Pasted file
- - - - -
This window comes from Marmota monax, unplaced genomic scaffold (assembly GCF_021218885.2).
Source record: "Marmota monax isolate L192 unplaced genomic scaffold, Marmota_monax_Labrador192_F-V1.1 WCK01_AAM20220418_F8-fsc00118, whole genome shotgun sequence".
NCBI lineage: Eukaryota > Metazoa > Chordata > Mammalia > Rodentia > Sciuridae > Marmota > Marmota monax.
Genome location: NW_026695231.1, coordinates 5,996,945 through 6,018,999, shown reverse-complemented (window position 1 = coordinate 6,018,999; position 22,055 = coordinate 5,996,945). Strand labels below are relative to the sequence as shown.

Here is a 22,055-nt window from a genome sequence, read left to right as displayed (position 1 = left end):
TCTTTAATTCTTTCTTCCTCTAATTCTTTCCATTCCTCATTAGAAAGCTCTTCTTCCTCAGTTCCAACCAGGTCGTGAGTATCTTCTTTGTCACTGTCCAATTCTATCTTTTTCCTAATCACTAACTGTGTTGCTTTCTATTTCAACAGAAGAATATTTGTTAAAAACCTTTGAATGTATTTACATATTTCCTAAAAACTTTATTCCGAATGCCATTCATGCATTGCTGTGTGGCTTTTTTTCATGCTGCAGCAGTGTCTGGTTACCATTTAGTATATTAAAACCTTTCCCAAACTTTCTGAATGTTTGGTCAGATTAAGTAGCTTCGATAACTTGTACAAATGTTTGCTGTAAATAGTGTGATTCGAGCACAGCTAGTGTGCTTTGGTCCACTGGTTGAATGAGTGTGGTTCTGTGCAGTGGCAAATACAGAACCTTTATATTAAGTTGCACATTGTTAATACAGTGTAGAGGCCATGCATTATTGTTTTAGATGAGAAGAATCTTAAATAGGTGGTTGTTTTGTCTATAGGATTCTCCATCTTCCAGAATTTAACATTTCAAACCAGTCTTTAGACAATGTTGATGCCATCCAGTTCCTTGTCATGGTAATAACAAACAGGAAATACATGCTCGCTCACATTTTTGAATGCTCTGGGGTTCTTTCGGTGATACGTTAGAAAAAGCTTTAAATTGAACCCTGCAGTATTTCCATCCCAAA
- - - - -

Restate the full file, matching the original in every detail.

This window comes from Marmota monax, unplaced genomic scaffold (assembly GCF_021218885.2).
Source record: "Marmota monax isolate L192 unplaced genomic scaffold, Marmota_monax_Labrador192_F-V1.1 WCK01_AAM20220418_F8-fsc00118, whole genome shotgun sequence".
NCBI lineage: Eukaryota > Metazoa > Chordata > Mammalia > Rodentia > Sciuridae > Marmota > Marmota monax.
Genome location: NW_026695231.1, coordinates 5,996,945 through 6,018,999, shown reverse-complemented (window position 1 = coordinate 6,018,999; position 22,055 = coordinate 5,996,945). Strand labels below are relative to the sequence as shown.

Here is a 22,055-nt window from a genome sequence, read left to right as displayed (position 1 = left end):
TCTTTAATTCTTTCTTCCTCTAATTCTTTCCATTCCTCATTAGAAAGCTCTTCTTCCTCAGTTCCAACCAGGTCGTGAGTATCTTCTTTGTCACTGTCCAATTCTATCTTTTTCCTAATCACTAACTGTGTTGCTTTCTATTTCAACAGAAGAATATTTGTTAAAAACCTTTGAATGTATTTACATATTTCCTAAAAACTTTATTCCGAATGCCATTCATGCATTGCTGTGTGGCTTTTTTTCATGCTGCAGCAGTGTCTGGTTACCATTTAGTATATTAAAACCTTTCCCAAACTTTCTGAATGTTTGGTCAGATTAAGTAGCTTCGATAACTTGTACAAATGTTTGCTGTAAATAGTGTGATTCGAGCACAGCTAGTGTGCTTTGGTCCACTGGTTGAATGAGTGTGGTTCTGTGCAGTGGCAAATACAGAACCTTTATATTAAGTTGCACATTGTTAATACAGTGTAGAGGCCATGCATTATTGTTTTAGATGAGAAGAATCTTAAATAGGTGGTTGTTTTGTCTATAGGATTCTCCATCTTCCAGAATTTAACATTTCAAACCAGTCTTTAGACAATGTTGATGCCATCCAGTTCCTTGTCATGGTAATAACAAACAGGAAATACATGCTCGCTCACATTTTTGAATGCTCTGGGGTTCTTTCGGTGATACGTTAGAAAAAGCTTTAAATTGAACCCTGCAGTATTTCCATCCCAAA